FORMER Education minister David Coltart yesterday urged the government to drop its combative stance and engage teachers in sincere dialogue to save the public education sector.
Schools are supposed to open tomorrow, but teacher unions have said their members will not report for duty because of incapacitation.
Teachers want pre-2018 United States dollar salaries in the face of rising prices of goods and basics as the local currency slides.
Last week, Primary and Secondary Education spokesperson Taungana Ndoro said the government was not worried about teacher threats not to report for duty arguing this was now a norm.
But Coltart said this showed that the government was not serious about addressing teacher welfare issues.
“The government needs to have an honest and sincere dialogue with the teachers’ unions.
“They must stop detaining and harassing teachers and start to listen to them,” Coltart said.
“The minister of Finance (Mthuli Ncube) must be involved. He is going to have to agree to pay viable salaries to teachers in US dollars.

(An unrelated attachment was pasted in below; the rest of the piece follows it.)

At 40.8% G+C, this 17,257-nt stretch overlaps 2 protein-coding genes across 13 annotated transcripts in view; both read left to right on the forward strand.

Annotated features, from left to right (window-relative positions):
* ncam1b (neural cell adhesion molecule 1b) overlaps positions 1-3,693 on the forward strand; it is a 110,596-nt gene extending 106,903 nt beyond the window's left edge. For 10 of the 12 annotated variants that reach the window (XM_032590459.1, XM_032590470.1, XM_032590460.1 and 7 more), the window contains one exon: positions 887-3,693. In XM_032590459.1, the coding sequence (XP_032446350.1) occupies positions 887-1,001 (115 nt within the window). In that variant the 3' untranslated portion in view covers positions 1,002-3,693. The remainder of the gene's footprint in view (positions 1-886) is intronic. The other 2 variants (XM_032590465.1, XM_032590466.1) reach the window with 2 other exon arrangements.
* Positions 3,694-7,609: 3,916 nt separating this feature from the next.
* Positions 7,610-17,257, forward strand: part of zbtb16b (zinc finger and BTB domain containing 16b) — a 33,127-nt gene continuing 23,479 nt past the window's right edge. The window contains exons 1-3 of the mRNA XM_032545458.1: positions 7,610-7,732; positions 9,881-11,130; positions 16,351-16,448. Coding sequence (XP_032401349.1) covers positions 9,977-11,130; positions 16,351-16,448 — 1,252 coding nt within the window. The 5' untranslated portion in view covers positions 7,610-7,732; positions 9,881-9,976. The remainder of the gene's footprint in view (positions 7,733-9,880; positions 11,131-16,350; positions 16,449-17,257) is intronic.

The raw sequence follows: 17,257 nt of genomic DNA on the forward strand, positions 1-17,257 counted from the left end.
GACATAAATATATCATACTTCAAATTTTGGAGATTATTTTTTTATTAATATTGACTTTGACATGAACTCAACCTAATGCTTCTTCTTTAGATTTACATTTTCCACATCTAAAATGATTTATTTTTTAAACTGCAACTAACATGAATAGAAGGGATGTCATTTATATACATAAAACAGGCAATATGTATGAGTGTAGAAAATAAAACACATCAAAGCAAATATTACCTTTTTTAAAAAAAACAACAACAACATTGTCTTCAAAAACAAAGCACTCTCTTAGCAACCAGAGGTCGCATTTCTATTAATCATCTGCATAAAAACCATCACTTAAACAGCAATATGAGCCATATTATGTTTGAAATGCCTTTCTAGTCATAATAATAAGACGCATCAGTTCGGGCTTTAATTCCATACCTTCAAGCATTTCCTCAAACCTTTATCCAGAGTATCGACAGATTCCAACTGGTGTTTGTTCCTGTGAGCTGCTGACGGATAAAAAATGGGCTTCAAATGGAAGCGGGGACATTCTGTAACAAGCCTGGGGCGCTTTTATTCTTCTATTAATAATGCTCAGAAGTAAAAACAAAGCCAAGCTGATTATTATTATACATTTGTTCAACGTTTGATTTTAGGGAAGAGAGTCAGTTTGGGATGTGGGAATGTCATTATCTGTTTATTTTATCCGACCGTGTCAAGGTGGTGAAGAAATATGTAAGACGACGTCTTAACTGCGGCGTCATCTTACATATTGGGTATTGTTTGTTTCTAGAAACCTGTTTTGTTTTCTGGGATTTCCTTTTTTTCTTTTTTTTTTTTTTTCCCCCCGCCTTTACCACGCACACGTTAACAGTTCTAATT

“There needs to be a fundamental realignment of the budget to accommodate this.
“The education sector is the most important component of Zimbabwe’s future.”
Schools were initially supposed to open last month for the first term, but the reopening was postponed over Covid-19 fears.
Parents urged the government and teachers’ to engage in sincere dialogue to find a lasting solution.
“Government should make sure that teachers are remunerated satisfactorily as this will improve the quality of education for our future leaders,” Edward Nyirongo, a parent said.
“The fact that teachers are preferring learners who attend their extra lessons shows that the poor will not make it in life no matter how gifted they are because if parents cannot afford the extra lessons guess what will happen to the child.”
Analyst Methuseli Moyo said parents were at the receiving end owing to the teacher-government stand-off.
“Clearly this is an issue of concern and anxiety for the parents as it should be for the government too,” Moyo said.
“Parents pay fees for their children to be taught on the other hand teachers are justified to demand their dues.”